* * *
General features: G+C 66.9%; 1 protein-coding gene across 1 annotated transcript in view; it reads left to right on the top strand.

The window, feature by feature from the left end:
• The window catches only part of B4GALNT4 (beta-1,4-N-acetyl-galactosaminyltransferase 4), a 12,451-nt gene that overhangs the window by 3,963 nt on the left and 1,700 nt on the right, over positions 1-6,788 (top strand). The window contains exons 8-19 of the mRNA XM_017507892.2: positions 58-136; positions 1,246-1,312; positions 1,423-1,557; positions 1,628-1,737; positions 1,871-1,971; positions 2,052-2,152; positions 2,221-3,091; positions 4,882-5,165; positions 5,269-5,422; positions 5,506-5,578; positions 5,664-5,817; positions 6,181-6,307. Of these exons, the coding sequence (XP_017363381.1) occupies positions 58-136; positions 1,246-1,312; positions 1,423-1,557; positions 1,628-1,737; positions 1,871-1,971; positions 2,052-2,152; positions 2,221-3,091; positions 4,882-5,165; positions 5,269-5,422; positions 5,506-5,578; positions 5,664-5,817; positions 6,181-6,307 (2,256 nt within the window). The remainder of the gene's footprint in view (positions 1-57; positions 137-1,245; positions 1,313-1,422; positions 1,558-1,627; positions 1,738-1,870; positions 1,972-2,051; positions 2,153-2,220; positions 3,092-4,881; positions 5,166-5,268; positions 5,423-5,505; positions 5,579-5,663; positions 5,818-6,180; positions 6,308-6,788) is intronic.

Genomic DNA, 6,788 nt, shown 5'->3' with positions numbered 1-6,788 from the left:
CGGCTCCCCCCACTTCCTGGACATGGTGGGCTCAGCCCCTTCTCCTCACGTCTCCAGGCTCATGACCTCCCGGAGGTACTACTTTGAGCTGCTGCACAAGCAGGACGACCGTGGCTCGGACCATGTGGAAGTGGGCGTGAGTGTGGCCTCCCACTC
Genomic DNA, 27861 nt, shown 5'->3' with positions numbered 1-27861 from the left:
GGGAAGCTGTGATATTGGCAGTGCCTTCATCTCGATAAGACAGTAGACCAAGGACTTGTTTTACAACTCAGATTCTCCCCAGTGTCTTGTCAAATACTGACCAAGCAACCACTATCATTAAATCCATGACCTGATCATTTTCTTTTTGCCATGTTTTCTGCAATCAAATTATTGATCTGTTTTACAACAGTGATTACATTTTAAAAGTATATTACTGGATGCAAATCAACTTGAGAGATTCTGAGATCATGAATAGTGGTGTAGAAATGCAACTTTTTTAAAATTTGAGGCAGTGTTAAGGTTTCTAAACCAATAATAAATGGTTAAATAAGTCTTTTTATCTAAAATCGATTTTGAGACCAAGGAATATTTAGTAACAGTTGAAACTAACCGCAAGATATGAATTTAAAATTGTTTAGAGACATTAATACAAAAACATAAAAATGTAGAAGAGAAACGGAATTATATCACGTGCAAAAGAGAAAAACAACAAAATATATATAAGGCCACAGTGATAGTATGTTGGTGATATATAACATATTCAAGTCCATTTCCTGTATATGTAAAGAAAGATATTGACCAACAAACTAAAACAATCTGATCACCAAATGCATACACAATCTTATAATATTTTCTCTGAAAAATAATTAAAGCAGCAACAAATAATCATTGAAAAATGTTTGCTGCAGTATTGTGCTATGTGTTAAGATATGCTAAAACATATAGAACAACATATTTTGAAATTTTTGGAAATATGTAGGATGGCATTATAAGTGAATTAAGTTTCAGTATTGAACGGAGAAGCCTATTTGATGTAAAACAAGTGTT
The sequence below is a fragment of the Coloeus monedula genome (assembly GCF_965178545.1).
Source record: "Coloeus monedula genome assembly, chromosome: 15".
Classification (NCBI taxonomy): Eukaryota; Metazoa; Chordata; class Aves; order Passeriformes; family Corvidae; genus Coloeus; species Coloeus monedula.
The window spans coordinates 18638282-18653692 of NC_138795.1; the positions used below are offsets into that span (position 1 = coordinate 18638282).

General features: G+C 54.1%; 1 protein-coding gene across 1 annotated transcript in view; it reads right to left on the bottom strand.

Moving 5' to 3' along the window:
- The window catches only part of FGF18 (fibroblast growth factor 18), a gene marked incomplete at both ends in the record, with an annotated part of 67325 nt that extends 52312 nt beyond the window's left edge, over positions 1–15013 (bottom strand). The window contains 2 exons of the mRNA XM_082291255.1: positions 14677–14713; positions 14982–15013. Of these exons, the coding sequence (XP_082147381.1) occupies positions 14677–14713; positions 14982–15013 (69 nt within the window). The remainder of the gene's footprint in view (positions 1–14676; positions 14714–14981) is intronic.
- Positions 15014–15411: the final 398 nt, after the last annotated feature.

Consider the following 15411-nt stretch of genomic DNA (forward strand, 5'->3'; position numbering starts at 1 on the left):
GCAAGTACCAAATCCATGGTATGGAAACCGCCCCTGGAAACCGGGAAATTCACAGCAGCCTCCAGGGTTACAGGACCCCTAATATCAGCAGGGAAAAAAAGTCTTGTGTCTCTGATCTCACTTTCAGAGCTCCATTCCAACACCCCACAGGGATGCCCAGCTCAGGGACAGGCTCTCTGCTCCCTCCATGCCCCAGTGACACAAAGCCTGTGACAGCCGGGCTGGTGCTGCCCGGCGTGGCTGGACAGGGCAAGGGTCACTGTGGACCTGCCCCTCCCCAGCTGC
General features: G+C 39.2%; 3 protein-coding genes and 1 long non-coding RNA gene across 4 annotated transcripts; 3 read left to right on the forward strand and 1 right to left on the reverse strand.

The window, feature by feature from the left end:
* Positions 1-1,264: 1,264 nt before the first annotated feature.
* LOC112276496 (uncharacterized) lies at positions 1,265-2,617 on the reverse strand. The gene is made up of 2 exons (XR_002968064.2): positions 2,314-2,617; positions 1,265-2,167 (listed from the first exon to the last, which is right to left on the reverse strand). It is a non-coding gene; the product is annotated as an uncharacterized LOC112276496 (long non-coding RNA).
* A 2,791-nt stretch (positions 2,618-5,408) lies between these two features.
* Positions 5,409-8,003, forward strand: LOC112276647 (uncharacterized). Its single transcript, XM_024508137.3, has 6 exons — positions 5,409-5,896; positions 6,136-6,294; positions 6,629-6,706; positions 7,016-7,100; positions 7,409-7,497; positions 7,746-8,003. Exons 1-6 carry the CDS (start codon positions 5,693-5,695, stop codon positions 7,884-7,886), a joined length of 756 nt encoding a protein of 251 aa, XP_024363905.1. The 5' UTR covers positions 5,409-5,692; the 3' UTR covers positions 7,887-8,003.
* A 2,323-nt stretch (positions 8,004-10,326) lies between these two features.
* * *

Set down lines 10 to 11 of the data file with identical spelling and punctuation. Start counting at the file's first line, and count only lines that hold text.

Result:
Classification (NCBI taxonomy): Eukaryota; Metazoa; Chordata; class Aves; order Passeriformes; family Corvidae; genus Coloeus; species Coloeus monedula.
The window spans coordinates 18638282-18653692 of NC_138795.1; the positions used below are offsets into that span (position 1 = coordinate 18638282).